Guide to Darwin

With everything from Asian food markets and crocodile encounters to open-air movies and sunset cruises, Darwin may be laid-back but it could never be described as dull. Guide to Darwin
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Guide to Darwin

With everything from Asian food markets and crocodile encounters to open-air movies and sunset cruises, Darwin may be laid-back but it could never be described as dull.


By Jennifer Pinkerton

Welcome to the Northern Territory's unhurried capital, Darwin, with its balmy nights, colourful characters and outdoor adventures. As well as markets, crocodiles and cruises, you'll find strong Aboriginal cultures here, as evidenced by the array of languages spoken in the streets, and the vibrant Aboriginal art that fills the city's galleries and museums. The city's proximity to Asia means you'll also find strong Asian influences, especially in the energetic food scene and night markets.
 

DON'T MISS

  • Meander around Mindil Beach Sunset Market
  • Snorkel at Berry Springs
  • Gaze at saltwater crocodiles in the wild

Darwin Highlights

TOP THINGS TO DO IN DARWIN

Set sail on a sunset harbour cruise
There's a saying among locals: "If you don't like sunsets and markets, you won’t like Darwin." Embrace the first part of this equation with a sunset harbour cruise. These depart at around 5pm from Stokes Hill Wharf, just beyond the city centre. They typically run for two to three hours and include a drink and canapes. The Champagne Sunset Sail by Sail Darwin takes place on a 50 foot luxury catamaran that features inbuilt "floor hammocks", through which you can peer as you recline and watch the ocean rushing past below.

Catch a film under the stars at Deckchair Cinema
Descend the rainforest-walled steps near Parliament House to arrive at Deckchair Cinema – "the Deckie" to locals. Under open skies, this Darwin Film Society venue projects a mix of art house and mainstream movies. All screenings begin at 7.30pm; on weekends you can attend a double session. Local eateries such as Thai restaurant Hanuman and Ken's Crepes operate pop-up food stalls on alternate nights of the week, while the cinema bar sells frozen mango cheeks to keep you cool, as well as a revolving craft beer of the month.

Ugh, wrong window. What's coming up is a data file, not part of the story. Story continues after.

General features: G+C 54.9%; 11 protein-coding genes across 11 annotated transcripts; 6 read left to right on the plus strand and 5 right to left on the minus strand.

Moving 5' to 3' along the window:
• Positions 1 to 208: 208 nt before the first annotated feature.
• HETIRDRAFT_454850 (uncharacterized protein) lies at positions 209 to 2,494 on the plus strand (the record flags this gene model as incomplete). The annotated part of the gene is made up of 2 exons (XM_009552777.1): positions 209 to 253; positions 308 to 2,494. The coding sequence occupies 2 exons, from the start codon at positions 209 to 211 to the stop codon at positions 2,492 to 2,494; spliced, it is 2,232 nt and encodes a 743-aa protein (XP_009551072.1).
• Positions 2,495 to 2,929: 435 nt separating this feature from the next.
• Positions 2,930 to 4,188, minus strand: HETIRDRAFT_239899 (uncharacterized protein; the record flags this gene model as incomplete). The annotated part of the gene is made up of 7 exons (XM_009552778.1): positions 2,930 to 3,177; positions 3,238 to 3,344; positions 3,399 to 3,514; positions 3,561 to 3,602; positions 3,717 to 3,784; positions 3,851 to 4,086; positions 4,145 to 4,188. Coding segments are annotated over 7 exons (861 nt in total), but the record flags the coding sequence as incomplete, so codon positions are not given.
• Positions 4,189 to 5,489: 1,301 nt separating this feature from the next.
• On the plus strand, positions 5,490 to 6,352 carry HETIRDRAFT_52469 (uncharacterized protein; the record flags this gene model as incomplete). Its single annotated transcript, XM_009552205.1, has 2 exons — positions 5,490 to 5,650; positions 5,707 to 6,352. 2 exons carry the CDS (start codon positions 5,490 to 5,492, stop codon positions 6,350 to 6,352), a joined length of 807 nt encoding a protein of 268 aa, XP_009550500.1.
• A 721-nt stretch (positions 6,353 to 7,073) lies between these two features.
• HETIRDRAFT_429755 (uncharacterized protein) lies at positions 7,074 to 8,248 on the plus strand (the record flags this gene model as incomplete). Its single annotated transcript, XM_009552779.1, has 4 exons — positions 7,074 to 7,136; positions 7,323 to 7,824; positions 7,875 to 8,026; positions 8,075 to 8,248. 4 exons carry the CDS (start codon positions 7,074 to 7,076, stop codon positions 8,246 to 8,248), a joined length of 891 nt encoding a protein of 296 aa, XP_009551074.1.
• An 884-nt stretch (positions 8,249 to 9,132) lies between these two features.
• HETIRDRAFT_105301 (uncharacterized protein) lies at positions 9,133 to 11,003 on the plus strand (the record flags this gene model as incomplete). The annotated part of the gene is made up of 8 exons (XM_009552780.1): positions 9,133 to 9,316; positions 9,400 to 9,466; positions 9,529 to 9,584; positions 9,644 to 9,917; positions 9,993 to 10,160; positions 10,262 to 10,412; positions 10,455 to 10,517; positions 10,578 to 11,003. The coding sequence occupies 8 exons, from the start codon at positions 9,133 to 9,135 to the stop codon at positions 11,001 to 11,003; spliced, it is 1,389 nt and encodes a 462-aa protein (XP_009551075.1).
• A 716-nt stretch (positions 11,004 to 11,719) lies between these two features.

Spy on a saltwater crocodile
To feast your eyes on a live crocodile, pop into Crocosaurus Cove in the city, where, if you're really brave, you can go cage swimming with a croc too. Alternatively, hire a car and drive 100 kilometres (60 miles) along the Arnhem Highway to the Mary River to join a jumping crocodile cruise in which wild crocs jump from the water to eat buffalo meat dangling from long hooks. There are three operators to choose from: Adelaide River CruisesAdelaide River Queen and Spectacular Crocodile Cruises. Each offers a one hour journey through croc-infested waters that are also patrolled by brown whistling kites.

Spend an afternoon in Nightcliff
While Darwin's centre is the main hub for the restaurant and bar scene, a further 15 minutes north sits the suburb of Nightcliff – home to an evening food van scene, weekend markets and beachside beauty (owing to the picturesque cliffs and ocean that hug Nightcliff's extensive parklands). Arrive on a Sunday lunchtime to visit Nightcliff Markets for Vietnamese rice paper rolls, fresh coconut and lime juice or spanakopita (a Greek spinach and feta pie) at the precinct's hip, artsy café Lucky Bat. Next, head to the foreshore area for a stroll to Nightcliff Jetty, a coffee at the Foreshore Café, an ice cream at Jay’s food van, fish and chips at Jetty & the Fish, or a dip in Nightcliff Pool.

Wander around Mindil Beach Sunset Market
Amid the breezy dry season air on Thursday and Sunday evenings, Mindil Beach Sunset Market hosts street performers, musicians, craft stalls and a large collection of international food stalls on the stretch of parkland behind Mindil Beach. Arrive early (about 6pm) to beat the crowds. Immerse your tastebuds in Darwin's Asian food culture with a Malaysian laksa, a savoury Japanese pancake or a Thai green papaya salad. For dessert, visit Petra's Raw Cakes and munch on a raw brownie ball, or a slice of lime and macadamia cheesecake.

Splash into sparkling waterholes at Berry Springs
Hire a car and drive 45 minutes south of the city centre to Berry Springs Nature Park. Here you can snorkel and swim in a series of three adjoining waterholes surrounded by flocks of bright-winged birdsThe park's lawns are great for barbecuing or sunbaking, and the kiosk is run by local mango farmers, who produce a collection of homemade ice creams (including mango flavour, of course). If you have time, visit the mango farm itself: Crazy Acres is just four kilometres (2 1/2 miles) from Berry Springs, and has an on-site restaurant featuring plenty of mango on the menu.

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